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1.
Isr Med Assoc J ; 22(2): 100-103, 2020 Feb.
Artigo em Inglês | MEDLINE | ID: mdl-32043327

RESUMO

BACKGROUND: Autoimmune hepatitis (AIH) may be associated with other autoimmune diseases. Autoantibodies are common in AIH suggesting their potential role in the pathogenesis of the disease. Among these autoantibodies, thyroid autoantibodies have been reported in patients with chronic hepatitis, with greater prevalence in patients with chronic hepatitis C infection. OBJECTIVES: To assess the prevalence of thyroid dysfunction among patients with AIH. METHODS: In this case-control, retrospective study, we examined patients diagnosed with AIH according to both the original and revised international AIH group scoring systems. Patients with other hepatic pathologies were excluded AIH was evaluated as an independent risk factor for thyroid disease by a logistic regression model. Univariate and multivariate regression analyses were conducted using hypothyroidism and hyperthyroidism as the dependent variables. RESULTS: Our cohort comprised 163 patients diagnosed with AIH and 1104 healthy age- and gender-matched controls. Hypothyroidism was more prevalent among those with AIH compared to controls (17.7% vs. 5%, respectively, 95% confidence interval [95%CI] 1.68-2.48, P < 0.001). Hyperthyroidism was more prevalent in AIH patients compared to controls (odds ratio 3.2% and 1.2%, respectively, 95%CI 1.68-2.47, P < 0.001). Using a multivariate logistic analysis, we found an independent association between AIH and hypothyroidism but not with hyperthyroidism. CONCLUSIONS: Thyroid dysfunction is more prevalent in patients with AIH. Whether thyroid dysfunction is the cause or a risk factor for AIH, or vice versa, is still unclear. Screening for thyroid dysfunction is warranted after AIH is diagnosed.


Assuntos
Hepatite Autoimune , Hipotireoidismo , Glândula Tireoide/imunologia , Adulto , Autoanticorpos/análise , Autoimunidade/imunologia , Estudos de Casos e Controles , Feminino , Hepatite C Crônica/diagnóstico , Hepatite C Crônica/epidemiologia , Hepatite C Crônica/imunologia , Hepatite Autoimune/diagnóstico , Hepatite Autoimune/epidemiologia , Hepatite Autoimune/imunologia , Humanos , Hipotireoidismo/diagnóstico , Hipotireoidismo/epidemiologia , Hipotireoidismo/imunologia , Israel/epidemiologia , Masculino , Pessoa de Meia-Idade , Prevalência , Estudos Retrospectivos , Medição de Risco , Testes de Função Tireóidea/métodos , Testes de Função Tireóidea/estatística & dados numéricos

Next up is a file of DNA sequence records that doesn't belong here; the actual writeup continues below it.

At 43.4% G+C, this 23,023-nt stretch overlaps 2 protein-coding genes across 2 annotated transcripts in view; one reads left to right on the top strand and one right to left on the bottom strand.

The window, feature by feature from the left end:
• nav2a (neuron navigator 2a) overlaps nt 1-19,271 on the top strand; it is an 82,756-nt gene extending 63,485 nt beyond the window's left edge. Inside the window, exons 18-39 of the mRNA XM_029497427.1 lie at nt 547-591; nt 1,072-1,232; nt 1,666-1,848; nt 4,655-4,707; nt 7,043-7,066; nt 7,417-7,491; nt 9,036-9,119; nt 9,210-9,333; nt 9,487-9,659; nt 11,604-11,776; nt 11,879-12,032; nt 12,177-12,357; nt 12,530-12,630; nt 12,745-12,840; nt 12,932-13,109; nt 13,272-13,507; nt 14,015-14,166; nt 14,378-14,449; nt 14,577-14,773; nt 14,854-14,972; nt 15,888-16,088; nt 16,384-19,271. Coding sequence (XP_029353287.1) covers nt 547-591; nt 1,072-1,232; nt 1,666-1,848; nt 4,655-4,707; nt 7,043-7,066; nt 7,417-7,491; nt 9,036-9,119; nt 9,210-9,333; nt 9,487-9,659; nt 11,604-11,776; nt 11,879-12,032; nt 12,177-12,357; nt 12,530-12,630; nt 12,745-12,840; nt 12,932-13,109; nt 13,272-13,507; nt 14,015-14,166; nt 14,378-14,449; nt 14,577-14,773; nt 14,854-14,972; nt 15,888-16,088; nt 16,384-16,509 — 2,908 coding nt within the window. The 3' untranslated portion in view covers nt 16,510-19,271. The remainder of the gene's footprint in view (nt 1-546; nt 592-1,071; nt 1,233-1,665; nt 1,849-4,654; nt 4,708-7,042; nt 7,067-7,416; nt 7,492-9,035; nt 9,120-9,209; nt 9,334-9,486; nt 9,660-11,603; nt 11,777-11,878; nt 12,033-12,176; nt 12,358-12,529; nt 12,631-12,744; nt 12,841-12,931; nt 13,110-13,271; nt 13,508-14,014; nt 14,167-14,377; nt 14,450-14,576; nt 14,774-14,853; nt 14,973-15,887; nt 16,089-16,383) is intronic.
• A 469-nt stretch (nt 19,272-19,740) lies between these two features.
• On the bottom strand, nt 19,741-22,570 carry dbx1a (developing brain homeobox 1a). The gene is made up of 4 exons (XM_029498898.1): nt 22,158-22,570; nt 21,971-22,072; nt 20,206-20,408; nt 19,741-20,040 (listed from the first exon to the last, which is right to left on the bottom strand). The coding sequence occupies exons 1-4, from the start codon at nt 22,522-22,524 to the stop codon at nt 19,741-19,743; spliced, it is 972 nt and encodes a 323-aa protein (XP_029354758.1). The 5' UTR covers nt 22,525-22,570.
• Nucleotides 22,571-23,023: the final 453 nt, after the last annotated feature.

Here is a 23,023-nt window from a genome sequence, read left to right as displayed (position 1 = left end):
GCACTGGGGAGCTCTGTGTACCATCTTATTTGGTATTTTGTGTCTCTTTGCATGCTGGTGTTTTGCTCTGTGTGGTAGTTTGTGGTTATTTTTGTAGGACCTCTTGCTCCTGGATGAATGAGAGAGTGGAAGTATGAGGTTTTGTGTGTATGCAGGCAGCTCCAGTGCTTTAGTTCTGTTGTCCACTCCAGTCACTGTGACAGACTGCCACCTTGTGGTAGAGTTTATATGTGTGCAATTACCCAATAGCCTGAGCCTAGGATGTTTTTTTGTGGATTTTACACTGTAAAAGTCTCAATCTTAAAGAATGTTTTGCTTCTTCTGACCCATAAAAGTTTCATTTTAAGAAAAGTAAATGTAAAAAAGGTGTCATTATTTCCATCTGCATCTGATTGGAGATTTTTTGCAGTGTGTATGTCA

2.
Mymensingh Med J ; 29(1): 156-161, 2020 Jan.
Artigo em Inglês | MEDLINE | ID: mdl-31915352

RESUMO

Sub clinical hypothyroidism (SCH) is common in clinical practice. Autoimmunity is thought to be the most important cause of SCH. In this cross-sectional study, we investigated 120 SCH patients and 100 healthy controls attending the Endocrinology Outpatient Department of Bangabandhu Sheikh Mujib Medical University (BSMMU), Dhaka, Bangladesh from June 2014 to April 2015 for anti-thyroid antibodies (anti-TPO and anti-Tg). Measurement of serum TSH, FT4, anti-TPO, and anti-Tg antibodies were done by using the chemiluminescent sequential immunometric assay. SCH patients had a higher mean age; the frequencies of female subjects, those having family history of thyroid disease or other autoimmune diseases, and goiter were higher in SCH group than in the control group. Forty-five percent (45%) of SCH patients were positive for anti-thyroid antibodies (23.3% for both anti-TPO and anti-Tg, 16.7% for only anti-TPO, and 5% positive for only anti-Tg) in comparison to only 10% anti-thyroid antibody positive controls (none for both antibodies, 8% for only anti-TPO, and 2% positive for only anti-Tg). The SCH subjects in the lower age group, females and with a TSH >10µIU/mL had the higher frequency of thyroid autoimmunity. Female gender, high socioeconomic condition, the presence of other autoimmune diseases, the presence of goiter and TSH >10µIU/mL were associated with higher odds of anti-thyroid antibody positivity in the SCH group, though none were statistically significant. The frequency of anti-thyroid antibody was higher in SCH and was more prevalent among the females, younger patients and those having a goiter, other autoimmune diseases, and TSH >10µIU/mL.


Assuntos
Anticorpos/sangue , Autoanticorpos/sangue , Hipotireoidismo/diagnóstico , Hipotireoidismo/imunologia , Adulto , Autoantígenos , Bangladesh/epidemiologia , Biomarcadores/sangue , Estudos Transversais , Feminino , Humanos , Hipotireoidismo/epidemiologia , Iodeto Peroxidase , Proteínas de Ligação ao Ferro , Prevalência , Tireoglobulina/sangue , Tireotropina/sangue , Tiroxina/sangue , Tri-Iodotironina/sangue